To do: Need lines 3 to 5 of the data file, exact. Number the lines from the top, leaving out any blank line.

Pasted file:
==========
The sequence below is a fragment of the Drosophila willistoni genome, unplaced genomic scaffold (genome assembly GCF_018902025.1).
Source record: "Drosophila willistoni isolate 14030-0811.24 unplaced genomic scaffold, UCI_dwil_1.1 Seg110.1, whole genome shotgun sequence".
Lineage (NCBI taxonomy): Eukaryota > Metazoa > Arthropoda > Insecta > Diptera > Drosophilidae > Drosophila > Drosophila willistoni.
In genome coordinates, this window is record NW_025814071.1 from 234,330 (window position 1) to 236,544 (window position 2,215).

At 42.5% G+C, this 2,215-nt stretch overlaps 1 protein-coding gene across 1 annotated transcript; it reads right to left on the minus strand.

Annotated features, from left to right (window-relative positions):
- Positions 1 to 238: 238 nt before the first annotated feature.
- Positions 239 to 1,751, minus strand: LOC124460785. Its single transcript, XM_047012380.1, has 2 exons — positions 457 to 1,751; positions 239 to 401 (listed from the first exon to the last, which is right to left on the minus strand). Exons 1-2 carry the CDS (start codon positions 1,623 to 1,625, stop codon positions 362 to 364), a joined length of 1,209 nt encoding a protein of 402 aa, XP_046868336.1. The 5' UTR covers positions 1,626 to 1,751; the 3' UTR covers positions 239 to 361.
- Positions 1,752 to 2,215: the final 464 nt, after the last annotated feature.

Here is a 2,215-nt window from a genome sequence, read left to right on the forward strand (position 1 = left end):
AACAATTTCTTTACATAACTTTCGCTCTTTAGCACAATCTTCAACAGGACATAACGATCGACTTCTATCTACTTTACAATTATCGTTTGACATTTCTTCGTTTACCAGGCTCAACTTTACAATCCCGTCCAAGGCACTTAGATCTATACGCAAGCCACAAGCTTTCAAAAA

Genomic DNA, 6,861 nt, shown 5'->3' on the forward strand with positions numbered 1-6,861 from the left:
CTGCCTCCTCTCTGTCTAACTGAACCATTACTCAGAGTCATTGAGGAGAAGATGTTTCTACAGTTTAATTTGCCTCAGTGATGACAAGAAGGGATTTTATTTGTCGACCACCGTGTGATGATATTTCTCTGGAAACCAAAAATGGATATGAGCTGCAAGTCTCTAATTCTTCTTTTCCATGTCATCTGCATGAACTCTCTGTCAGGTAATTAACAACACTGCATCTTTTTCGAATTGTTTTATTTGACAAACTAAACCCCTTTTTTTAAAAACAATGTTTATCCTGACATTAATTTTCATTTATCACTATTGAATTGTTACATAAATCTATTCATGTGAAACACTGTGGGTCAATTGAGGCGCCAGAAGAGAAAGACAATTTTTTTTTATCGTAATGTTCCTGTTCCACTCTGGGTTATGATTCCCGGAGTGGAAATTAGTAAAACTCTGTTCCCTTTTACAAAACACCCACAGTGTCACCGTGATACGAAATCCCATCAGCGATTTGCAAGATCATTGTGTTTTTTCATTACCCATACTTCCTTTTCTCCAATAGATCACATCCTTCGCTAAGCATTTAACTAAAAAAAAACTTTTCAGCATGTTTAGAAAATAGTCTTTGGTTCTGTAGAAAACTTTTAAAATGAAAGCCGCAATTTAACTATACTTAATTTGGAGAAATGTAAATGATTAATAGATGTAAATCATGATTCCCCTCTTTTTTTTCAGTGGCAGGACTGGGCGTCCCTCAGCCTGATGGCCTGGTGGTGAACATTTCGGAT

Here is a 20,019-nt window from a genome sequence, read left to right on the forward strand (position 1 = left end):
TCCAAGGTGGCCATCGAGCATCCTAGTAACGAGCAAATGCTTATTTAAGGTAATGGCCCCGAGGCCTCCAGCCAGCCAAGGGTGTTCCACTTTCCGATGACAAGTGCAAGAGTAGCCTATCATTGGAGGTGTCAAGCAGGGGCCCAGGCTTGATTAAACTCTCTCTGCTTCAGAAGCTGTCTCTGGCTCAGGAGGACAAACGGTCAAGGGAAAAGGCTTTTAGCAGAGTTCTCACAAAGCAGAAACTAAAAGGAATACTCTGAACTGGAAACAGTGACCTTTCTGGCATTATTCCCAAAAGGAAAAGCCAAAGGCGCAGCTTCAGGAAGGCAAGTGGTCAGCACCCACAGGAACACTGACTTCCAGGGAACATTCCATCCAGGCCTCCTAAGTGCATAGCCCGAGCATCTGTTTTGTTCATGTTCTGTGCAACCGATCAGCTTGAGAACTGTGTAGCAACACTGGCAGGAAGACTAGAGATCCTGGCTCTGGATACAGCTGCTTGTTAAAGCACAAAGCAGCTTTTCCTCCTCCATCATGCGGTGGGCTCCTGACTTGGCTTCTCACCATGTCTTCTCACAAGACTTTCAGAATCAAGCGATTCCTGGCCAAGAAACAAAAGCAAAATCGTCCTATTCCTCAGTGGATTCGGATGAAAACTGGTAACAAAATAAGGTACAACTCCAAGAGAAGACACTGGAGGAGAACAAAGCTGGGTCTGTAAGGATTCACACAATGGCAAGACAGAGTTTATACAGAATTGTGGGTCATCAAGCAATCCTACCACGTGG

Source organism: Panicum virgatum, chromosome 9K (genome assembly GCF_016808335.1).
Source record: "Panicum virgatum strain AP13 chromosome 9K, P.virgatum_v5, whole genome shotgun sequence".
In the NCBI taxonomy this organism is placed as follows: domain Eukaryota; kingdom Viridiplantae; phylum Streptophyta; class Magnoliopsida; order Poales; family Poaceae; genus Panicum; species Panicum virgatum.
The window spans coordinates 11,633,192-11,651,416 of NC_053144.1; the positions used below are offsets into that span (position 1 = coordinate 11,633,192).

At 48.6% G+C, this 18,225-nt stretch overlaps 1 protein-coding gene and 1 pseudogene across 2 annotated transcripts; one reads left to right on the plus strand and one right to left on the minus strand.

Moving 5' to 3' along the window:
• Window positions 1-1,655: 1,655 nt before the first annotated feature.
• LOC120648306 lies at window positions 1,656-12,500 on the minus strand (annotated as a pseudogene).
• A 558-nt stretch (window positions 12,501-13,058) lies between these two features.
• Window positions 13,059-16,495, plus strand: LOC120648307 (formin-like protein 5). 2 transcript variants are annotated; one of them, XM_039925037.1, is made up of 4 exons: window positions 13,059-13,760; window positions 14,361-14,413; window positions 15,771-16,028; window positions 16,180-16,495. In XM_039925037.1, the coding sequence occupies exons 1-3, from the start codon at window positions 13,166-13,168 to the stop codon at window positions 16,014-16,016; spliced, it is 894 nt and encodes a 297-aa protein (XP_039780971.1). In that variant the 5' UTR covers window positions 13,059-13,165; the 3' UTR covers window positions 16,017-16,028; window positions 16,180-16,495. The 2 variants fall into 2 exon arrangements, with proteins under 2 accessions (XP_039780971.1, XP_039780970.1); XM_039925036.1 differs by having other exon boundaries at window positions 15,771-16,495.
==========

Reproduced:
Lineage (NCBI taxonomy): Eukaryota > Metazoa > Arthropoda > Insecta > Diptera > Drosophilidae > Drosophila > Drosophila willistoni.
In genome coordinates, this window is record NW_025814071.1 from 234,330 (window position 1) to 236,544 (window position 2,215).

At 42.5% G+C, this 2,215-nt stretch overlaps 1 protein-coding gene across 1 annotated transcript; it reads right to left on the minus strand.